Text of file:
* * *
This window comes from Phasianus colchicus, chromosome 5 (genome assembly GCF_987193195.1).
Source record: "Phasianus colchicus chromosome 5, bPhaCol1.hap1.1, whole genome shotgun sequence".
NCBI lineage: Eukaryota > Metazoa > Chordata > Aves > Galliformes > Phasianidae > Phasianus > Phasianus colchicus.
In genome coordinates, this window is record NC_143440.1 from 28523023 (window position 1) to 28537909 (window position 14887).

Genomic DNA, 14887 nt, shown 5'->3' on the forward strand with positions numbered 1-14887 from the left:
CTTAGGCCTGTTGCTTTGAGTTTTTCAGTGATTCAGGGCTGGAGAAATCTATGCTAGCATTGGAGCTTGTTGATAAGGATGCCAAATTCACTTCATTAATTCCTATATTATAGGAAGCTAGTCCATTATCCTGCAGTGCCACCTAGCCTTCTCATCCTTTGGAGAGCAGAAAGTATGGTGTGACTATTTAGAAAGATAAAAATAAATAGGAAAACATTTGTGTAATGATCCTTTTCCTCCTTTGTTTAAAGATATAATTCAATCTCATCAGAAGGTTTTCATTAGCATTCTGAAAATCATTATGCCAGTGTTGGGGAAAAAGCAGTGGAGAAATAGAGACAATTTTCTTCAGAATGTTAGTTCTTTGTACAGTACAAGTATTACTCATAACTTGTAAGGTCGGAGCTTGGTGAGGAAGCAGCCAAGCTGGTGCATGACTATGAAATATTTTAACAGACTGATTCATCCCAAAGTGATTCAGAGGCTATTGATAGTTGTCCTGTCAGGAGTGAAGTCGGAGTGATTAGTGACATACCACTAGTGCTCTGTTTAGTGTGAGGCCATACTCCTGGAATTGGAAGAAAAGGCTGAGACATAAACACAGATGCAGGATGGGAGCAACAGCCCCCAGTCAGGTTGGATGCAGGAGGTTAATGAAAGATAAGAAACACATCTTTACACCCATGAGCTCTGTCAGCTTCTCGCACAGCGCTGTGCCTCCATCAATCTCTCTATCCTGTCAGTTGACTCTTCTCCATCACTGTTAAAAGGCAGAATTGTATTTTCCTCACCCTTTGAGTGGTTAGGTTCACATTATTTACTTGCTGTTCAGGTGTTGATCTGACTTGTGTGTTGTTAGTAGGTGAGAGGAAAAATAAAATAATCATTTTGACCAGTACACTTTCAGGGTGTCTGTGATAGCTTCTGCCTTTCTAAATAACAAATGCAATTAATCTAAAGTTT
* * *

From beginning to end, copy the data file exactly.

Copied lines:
This window comes from Phasianus colchicus, chromosome 5 (genome assembly GCF_987193195.1).
Source record: "Phasianus colchicus chromosome 5, bPhaCol1.hap1.1, whole genome shotgun sequence".
NCBI lineage: Eukaryota > Metazoa > Chordata > Aves > Galliformes > Phasianidae > Phasianus > Phasianus colchicus.
In genome coordinates, this window is record NC_143440.1 from 28523023 (window position 1) to 28537909 (window position 14887).

Genomic DNA, 14887 nt, shown 5'->3' on the forward strand with positions numbered 1-14887 from the left:
CTTAGGCCTGTTGCTTTGAGTTTTTCAGTGATTCAGGGCTGGAGAAATCTATGCTAGCATTGGAGCTTGTTGATAAGGATGCCAAATTCACTTCATTAATTCCTATATTATAGGAAGCTAGTCCATTATCCTGCAGTGCCACCTAGCCTTCTCATCCTTTGGAGAGCAGAAAGTATGGTGTGACTATTTAGAAAGATAAAAATAAATAGGAAAACATTTGTGTAATGATCCTTTTCCTCCTTTGTTTAAAGATATAATTCAATCTCATCAGAAGGTTTTCATTAGCATTCTGAAAATCATTATGCCAGTGTTGGGGAAAAAGCAGTGGAGAAATAGAGACAATTTTCTTCAGAATGTTAGTTCTTTGTACAGTACAAGTATTACTCATAACTTGTAAGGTCGGAGCTTGGTGAGGAAGCAGCCAAGCTGGTGCATGACTATGAAATATTTTAACAGACTGATTCATCCCAAAGTGATTCAGAGGCTATTGATAGTTGTCCTGTCAGGAGTGAAGTCGGAGTGATTAGTGACATACCACTAGTGCTCTGTTTAGTGTGAGGCCATACTCCTGGAATTGGAAGAAAAGGCTGAGACATAAACACAGATGCAGGATGGGAGCAACAGCCCCCAGTCAGGTTGGATGCAGGAGGTTAATGAAAGATAAGAAACACATCTTTACACCCATGAGCTCTGTCAGCTTCTCGCACAGCGCTGTGCCTCCATCAATCTCTCTATCCTGTCAGTTGACTCTTCTCCATCACTGTTAAAAGGCAGAATTGTATTTTCCTCACCCTTTGAGTGGTTAGGTTCACATTATTTACTTGCTGTTCAGGTGTTGATCTGACTTGTGTGTTGTTAGTAGGTGAGAGGAAAAATAAAATAATCATTTTGACCAGTACACTTTCAGGGTGTCTGTGATAGCTTCTGCCTTTCTAAATAACAAATGCAATTAATCTAAAGTTT